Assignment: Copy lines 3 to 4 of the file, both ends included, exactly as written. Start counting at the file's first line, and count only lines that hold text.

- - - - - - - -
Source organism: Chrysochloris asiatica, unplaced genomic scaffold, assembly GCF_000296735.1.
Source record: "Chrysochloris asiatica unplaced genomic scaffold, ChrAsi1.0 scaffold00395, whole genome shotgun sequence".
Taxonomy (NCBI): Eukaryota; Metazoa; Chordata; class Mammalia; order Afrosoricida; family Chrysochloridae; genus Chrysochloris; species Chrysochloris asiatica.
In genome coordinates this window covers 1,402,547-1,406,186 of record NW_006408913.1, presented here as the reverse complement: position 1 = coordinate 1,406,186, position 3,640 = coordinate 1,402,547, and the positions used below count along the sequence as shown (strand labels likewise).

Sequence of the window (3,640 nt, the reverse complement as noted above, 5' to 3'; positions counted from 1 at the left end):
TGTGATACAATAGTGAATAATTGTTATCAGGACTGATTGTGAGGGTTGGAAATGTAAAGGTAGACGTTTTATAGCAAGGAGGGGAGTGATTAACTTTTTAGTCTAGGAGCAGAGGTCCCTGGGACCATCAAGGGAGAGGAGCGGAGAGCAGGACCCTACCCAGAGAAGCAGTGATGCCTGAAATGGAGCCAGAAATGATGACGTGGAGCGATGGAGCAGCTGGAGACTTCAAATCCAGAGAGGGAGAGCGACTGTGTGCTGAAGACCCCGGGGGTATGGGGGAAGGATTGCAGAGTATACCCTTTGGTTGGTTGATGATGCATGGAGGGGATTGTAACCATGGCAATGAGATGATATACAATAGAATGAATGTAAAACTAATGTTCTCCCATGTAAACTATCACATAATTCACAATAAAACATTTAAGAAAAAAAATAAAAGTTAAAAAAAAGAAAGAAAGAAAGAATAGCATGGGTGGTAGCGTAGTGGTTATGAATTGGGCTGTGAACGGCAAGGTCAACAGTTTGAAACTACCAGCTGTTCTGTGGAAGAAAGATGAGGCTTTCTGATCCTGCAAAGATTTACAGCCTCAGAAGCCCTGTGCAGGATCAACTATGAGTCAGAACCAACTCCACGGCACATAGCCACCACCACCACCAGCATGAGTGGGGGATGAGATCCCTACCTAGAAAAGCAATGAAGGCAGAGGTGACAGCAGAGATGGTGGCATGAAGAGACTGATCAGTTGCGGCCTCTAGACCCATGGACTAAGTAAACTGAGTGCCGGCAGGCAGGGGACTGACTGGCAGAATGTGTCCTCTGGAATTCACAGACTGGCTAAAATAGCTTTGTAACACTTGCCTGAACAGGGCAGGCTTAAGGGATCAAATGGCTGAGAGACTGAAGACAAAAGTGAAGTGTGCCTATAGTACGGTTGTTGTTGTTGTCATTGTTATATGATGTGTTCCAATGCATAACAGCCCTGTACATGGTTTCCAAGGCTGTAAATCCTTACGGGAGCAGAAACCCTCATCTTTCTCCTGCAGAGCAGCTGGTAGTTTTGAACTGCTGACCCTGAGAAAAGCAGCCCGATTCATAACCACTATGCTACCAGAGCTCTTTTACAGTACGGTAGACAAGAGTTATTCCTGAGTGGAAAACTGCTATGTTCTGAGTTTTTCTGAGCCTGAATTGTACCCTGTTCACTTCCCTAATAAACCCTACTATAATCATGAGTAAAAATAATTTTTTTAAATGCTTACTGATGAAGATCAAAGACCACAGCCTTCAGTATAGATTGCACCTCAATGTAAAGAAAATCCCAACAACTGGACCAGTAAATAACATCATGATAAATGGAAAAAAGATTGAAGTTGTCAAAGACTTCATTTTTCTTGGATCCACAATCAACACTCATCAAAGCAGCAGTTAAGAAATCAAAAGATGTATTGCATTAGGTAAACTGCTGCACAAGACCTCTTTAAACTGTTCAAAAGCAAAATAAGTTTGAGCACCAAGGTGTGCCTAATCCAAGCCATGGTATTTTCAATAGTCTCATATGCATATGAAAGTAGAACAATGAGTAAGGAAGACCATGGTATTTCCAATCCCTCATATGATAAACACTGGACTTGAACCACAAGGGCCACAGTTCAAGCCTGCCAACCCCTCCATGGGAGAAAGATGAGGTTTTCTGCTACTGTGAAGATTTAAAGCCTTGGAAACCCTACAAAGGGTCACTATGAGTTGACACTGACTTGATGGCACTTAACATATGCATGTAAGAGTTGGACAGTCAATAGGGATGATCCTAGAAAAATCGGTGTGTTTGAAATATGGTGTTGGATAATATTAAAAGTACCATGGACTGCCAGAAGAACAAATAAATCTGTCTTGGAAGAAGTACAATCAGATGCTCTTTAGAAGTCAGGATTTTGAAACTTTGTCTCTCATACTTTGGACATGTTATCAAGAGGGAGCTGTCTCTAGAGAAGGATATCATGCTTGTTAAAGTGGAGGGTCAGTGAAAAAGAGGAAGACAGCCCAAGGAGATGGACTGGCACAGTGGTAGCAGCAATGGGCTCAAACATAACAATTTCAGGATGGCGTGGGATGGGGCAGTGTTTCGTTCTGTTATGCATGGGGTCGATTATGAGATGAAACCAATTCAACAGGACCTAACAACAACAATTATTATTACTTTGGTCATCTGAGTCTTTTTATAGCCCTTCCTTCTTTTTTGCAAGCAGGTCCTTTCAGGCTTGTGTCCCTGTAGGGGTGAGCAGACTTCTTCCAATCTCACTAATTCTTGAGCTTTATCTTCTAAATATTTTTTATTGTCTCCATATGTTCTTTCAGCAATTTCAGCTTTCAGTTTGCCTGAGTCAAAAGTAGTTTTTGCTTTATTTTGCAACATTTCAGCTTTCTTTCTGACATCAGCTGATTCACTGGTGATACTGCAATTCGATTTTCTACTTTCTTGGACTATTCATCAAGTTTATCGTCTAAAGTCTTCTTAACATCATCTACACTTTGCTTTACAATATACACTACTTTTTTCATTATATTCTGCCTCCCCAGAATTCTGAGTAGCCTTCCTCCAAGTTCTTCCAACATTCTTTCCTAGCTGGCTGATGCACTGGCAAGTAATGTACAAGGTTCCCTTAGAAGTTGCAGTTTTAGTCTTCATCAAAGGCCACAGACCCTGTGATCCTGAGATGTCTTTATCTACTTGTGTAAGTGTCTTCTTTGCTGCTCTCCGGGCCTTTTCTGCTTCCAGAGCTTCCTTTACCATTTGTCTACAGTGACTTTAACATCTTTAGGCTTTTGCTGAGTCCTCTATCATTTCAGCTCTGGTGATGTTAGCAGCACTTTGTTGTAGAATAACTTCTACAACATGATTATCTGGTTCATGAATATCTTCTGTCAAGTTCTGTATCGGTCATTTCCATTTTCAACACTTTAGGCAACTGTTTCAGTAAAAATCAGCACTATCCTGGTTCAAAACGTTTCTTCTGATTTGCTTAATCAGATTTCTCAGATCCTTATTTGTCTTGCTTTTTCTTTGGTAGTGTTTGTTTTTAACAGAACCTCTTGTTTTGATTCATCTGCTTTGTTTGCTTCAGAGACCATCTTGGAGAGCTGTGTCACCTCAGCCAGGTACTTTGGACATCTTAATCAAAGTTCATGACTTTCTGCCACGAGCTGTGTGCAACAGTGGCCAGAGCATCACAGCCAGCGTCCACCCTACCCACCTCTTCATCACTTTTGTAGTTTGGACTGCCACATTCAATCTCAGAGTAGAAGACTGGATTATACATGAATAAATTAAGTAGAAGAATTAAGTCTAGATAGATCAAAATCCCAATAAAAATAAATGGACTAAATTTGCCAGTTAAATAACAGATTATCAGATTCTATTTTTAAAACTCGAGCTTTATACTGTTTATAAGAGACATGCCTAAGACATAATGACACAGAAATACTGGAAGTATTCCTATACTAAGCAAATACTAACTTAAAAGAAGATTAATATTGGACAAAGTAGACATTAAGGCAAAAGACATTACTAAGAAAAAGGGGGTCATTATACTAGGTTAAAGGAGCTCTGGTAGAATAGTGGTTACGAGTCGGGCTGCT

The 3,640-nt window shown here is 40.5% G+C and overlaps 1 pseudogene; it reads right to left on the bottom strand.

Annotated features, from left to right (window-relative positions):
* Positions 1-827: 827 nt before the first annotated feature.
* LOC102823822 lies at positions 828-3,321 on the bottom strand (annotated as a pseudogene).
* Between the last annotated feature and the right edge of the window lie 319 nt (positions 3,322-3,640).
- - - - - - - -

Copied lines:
Taxonomy (NCBI): Eukaryota; Metazoa; Chordata; class Mammalia; order Afrosoricida; family Chrysochloridae; genus Chrysochloris; species Chrysochloris asiatica.
In genome coordinates this window covers 1,402,547-1,406,186 of record NW_006408913.1, presented here as the reverse complement: position 1 = coordinate 1,406,186, position 3,640 = coordinate 1,402,547, and the positions used below count along the sequence as shown (strand labels likewise).